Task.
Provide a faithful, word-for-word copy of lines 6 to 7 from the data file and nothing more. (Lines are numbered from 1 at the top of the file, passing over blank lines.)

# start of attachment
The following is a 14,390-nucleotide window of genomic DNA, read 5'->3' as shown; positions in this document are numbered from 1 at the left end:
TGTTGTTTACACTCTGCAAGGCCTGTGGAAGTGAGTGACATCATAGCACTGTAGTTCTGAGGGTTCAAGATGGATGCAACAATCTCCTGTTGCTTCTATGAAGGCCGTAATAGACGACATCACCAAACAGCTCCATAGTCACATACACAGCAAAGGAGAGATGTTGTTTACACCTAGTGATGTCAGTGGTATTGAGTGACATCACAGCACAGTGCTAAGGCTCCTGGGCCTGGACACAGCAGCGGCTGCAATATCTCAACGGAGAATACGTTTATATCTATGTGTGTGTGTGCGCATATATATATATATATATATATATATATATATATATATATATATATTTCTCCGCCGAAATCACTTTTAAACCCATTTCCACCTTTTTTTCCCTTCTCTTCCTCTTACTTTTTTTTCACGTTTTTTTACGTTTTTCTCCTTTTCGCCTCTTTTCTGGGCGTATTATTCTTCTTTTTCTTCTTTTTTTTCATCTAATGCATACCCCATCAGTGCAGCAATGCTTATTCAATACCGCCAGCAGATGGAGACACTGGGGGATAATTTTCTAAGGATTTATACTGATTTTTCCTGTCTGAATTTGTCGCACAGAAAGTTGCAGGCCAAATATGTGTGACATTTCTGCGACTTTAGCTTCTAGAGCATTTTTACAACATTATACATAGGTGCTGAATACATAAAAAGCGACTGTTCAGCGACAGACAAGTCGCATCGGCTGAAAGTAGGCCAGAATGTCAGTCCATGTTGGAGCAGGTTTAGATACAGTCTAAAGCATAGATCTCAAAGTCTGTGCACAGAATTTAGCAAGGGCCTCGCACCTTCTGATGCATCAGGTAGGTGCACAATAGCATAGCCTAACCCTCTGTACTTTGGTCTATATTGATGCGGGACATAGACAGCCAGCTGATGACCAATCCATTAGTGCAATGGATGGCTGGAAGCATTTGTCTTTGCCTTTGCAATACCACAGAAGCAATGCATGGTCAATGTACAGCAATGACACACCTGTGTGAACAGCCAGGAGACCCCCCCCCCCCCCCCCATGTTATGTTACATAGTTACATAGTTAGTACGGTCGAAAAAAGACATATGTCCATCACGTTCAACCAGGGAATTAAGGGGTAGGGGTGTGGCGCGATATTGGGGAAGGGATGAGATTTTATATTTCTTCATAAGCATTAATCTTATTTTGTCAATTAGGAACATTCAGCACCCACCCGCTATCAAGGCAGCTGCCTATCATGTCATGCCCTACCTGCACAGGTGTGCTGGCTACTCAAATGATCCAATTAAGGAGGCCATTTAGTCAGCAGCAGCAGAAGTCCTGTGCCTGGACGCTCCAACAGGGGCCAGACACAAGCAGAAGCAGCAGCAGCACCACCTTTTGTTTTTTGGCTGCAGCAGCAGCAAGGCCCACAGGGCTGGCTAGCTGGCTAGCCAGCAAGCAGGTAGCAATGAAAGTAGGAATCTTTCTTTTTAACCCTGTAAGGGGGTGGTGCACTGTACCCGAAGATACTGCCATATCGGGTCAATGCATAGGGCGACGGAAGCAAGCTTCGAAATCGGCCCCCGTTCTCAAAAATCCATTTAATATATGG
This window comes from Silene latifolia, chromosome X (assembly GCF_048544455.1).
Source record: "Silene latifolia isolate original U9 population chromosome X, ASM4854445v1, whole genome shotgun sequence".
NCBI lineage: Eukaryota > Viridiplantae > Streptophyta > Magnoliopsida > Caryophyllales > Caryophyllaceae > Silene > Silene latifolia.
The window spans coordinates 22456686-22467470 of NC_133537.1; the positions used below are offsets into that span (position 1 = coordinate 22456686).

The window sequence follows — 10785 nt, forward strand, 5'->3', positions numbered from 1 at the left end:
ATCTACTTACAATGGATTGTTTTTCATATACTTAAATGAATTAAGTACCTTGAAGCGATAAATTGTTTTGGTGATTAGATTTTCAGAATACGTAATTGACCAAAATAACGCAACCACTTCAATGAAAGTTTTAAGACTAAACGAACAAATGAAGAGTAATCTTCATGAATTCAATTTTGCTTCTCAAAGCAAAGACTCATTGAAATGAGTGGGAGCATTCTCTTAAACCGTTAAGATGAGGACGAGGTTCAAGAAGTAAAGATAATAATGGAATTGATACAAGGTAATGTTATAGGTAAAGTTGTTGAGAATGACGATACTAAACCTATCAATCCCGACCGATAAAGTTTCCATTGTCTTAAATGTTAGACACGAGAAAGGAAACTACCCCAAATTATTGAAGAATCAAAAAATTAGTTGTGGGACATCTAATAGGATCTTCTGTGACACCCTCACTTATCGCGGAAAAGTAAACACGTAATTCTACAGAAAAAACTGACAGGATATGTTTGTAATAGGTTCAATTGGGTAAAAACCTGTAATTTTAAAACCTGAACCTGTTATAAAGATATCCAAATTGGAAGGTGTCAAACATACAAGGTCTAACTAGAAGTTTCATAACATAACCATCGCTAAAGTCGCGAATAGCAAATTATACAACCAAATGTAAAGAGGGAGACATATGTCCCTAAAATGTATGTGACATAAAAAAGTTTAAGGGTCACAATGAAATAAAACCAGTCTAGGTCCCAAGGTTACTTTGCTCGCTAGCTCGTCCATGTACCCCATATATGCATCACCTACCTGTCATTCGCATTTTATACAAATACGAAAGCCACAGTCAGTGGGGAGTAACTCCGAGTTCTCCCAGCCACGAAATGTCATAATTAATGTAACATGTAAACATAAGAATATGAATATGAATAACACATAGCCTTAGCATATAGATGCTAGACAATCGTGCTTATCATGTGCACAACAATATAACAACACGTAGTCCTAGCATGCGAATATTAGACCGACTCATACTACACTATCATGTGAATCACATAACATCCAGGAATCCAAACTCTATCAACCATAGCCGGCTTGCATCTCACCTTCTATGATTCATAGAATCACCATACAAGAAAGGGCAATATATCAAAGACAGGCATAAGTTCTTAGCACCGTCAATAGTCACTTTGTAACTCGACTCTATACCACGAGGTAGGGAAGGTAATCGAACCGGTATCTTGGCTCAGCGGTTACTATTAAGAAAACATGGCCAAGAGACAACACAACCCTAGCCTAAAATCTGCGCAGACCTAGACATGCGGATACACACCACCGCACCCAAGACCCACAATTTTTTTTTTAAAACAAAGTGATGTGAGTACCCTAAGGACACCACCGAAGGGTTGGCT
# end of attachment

The window spans coordinates 22456686-22467470 of NC_133537.1; the positions used below are offsets into that span (position 1 = coordinate 22456686).

The window sequence follows — 10785 nt, forward strand, 5'->3', positions numbered from 1 at the left end: